Background: We recently showed that a neurosteroid analogue, (3β,5β,17β)-3-hydroxyandrostane-17-carbonitrile (3β-OH), induced hypnosis in rats. The aim of the present study was to evaluate the hypnotic and anaesthetic potential of 3β-OH further using electroencephalography. Methods: We used behavioural assessment and cortical electroencephalogram (EEG) spectral power analysis to examine hypnotic and anaesthetic effects of 3β-OH (30 and 60 mg kg−1) administered intraperitoneally or intravenously to young adult male and female rats. Results: We found dose-dependent sex differences in 3β-OH-induced hypnosis and EEG changes. Both male and female rats responded similarly to i.p. 3β-OH 30 mg kg−1. However, at the higher dose (60 mg kg−1, i.p.), female rats had two-fold longer duration of spontaneous immobility than male rats (203.4 [61.6] min vs 101.3 [32.1] min), and their EEG was suppressed in the low-frequency range (2–6 Hz), in contrast to male rats. Although a sex-dependent hypnotic effect was not confirmed after 30 mg kg−1 i.v., female rats appeared more sensitive to 3β-OH with relatively small changes within delta (1–4 Hz) and alpha (8–13 Hz) bands. Finally, 3β-OH had a rapid onset of action and potent hypnotic/anaesthetic effect after 60 mg kg−1 i.v. in rats of both sexes; however, all female rats and only half of the male rats reached burst suppression, an EEG pattern usually associated with profound inhibition of thalamocortical networks. Conclusions: Based on its behavioural effects and EEG signature, 3β-OH is a potent hypnotic in rats, with female rats being more sensitive than male rats.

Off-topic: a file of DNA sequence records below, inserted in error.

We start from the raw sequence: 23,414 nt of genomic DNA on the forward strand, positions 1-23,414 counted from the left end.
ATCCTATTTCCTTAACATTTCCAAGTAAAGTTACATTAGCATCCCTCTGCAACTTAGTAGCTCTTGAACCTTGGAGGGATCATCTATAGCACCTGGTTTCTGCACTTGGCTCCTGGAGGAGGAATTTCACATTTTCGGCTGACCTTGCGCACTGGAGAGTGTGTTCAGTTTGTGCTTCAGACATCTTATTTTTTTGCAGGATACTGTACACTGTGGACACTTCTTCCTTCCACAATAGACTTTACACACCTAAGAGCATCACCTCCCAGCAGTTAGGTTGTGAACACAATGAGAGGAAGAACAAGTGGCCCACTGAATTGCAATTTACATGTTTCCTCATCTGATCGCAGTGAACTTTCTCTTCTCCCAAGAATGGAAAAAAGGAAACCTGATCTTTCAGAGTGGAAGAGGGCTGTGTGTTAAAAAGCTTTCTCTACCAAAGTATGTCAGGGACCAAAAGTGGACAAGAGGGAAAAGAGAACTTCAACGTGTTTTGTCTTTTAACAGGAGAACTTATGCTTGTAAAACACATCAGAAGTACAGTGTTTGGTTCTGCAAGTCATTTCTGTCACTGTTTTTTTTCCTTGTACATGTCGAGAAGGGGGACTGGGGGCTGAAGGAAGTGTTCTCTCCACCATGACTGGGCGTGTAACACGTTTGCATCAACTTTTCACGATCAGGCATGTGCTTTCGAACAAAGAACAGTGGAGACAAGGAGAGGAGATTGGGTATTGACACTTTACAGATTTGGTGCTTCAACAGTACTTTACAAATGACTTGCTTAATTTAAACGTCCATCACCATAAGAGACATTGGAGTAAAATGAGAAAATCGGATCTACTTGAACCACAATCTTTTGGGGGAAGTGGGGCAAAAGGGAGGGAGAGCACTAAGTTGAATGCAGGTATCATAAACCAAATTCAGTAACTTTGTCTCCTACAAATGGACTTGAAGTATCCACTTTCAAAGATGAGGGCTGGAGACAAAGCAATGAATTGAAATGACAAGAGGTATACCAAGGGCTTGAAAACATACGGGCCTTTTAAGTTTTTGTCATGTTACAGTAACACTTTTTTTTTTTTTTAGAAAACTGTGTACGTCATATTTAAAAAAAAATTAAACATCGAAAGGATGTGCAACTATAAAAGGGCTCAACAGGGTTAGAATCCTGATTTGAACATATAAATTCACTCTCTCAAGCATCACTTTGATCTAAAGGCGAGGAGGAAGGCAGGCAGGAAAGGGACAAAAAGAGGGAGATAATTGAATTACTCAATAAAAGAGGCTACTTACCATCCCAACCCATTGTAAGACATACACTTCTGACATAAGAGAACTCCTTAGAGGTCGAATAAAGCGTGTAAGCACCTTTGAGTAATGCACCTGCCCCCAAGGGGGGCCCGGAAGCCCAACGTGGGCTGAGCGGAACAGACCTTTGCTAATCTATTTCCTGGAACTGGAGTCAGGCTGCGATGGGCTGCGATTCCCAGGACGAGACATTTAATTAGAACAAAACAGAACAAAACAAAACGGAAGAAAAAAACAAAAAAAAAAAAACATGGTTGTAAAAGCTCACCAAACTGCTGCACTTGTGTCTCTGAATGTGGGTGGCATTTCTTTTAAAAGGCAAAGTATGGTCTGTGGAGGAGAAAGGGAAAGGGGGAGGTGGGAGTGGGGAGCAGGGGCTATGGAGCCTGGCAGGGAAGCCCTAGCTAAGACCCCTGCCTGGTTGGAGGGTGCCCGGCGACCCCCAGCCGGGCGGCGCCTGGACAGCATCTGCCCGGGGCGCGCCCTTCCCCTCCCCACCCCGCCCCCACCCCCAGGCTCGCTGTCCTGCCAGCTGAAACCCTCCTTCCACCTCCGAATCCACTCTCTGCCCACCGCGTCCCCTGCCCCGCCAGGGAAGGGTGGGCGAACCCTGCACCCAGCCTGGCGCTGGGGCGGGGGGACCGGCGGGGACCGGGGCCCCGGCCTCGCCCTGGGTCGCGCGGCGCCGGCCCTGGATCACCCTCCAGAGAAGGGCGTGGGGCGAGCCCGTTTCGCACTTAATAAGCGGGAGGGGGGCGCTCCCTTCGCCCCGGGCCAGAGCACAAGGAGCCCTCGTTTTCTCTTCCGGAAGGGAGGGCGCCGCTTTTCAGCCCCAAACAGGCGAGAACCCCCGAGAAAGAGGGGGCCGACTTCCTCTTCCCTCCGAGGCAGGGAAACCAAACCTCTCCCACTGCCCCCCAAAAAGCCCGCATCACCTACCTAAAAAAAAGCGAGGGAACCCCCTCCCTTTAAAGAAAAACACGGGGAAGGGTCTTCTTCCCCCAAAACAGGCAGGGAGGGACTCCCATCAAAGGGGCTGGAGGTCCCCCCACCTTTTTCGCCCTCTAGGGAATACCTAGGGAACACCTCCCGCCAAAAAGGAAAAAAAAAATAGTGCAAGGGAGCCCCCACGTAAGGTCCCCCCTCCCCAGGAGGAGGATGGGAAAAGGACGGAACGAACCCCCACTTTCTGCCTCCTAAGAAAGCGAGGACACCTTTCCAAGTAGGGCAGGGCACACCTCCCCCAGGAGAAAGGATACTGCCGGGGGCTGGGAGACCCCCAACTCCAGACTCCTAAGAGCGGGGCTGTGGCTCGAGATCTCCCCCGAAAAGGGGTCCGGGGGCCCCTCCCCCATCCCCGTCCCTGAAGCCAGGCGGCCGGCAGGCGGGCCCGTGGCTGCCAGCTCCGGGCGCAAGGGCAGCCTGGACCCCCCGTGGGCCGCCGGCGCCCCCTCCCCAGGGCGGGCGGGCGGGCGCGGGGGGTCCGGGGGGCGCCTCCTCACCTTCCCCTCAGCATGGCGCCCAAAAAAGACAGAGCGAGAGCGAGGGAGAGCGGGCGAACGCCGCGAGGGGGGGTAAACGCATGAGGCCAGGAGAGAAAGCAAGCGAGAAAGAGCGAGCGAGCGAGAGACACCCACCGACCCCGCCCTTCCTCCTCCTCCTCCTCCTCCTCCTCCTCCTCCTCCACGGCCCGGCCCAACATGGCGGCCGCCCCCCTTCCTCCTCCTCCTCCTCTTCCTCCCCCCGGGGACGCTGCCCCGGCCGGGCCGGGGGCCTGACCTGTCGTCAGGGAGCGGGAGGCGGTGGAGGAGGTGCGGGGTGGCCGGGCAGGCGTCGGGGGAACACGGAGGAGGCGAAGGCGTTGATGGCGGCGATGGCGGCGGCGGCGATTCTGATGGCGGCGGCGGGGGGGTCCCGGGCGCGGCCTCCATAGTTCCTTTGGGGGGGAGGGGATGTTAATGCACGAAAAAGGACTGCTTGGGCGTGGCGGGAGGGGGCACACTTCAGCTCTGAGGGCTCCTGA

- power spectral density
- sex differences